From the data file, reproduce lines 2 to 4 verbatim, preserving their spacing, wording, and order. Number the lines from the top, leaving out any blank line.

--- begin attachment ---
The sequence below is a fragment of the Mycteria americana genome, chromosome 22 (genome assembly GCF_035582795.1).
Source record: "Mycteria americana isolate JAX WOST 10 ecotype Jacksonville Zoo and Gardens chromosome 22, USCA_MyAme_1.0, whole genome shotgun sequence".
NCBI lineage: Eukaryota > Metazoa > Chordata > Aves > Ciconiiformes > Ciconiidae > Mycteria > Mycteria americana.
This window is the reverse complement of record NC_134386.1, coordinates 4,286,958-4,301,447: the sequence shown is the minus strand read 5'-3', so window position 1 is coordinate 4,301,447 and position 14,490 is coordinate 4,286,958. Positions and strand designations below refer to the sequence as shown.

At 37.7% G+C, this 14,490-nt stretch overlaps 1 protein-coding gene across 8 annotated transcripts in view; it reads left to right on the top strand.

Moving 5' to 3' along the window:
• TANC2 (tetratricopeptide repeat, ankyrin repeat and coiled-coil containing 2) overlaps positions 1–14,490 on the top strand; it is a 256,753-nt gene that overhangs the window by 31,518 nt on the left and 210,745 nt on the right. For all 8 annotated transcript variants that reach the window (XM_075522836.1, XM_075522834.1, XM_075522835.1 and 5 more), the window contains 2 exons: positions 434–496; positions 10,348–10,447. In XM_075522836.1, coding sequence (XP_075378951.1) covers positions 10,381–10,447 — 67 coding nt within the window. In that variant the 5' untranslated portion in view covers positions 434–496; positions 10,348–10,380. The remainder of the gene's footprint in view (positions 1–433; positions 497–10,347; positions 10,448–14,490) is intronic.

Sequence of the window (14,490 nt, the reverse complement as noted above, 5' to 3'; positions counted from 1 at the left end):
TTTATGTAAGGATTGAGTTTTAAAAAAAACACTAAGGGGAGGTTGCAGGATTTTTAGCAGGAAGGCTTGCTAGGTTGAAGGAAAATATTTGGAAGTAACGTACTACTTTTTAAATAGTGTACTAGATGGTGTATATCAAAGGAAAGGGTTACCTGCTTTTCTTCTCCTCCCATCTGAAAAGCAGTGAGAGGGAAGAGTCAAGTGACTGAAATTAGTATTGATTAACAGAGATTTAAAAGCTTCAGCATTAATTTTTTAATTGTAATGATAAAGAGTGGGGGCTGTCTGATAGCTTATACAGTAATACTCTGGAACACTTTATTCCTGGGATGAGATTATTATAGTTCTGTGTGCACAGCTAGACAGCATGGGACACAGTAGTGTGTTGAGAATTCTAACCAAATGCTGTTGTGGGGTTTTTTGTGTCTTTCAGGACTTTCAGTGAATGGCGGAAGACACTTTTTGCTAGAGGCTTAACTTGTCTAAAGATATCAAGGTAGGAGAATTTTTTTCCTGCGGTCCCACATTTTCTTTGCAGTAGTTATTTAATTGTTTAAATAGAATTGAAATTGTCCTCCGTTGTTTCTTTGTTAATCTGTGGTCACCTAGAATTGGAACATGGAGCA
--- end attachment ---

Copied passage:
Source record: "Mycteria americana isolate JAX WOST 10 ecotype Jacksonville Zoo and Gardens chromosome 22, USCA_MyAme_1.0, whole genome shotgun sequence".
NCBI lineage: Eukaryota > Metazoa > Chordata > Aves > Ciconiiformes > Ciconiidae > Mycteria > Mycteria americana.
This window is the reverse complement of record NC_134386.1, coordinates 4,286,958-4,301,447: the sequence shown is the minus strand read 5'-3', so window position 1 is coordinate 4,301,447 and position 14,490 is coordinate 4,286,958. Positions and strand designations below refer to the sequence as shown.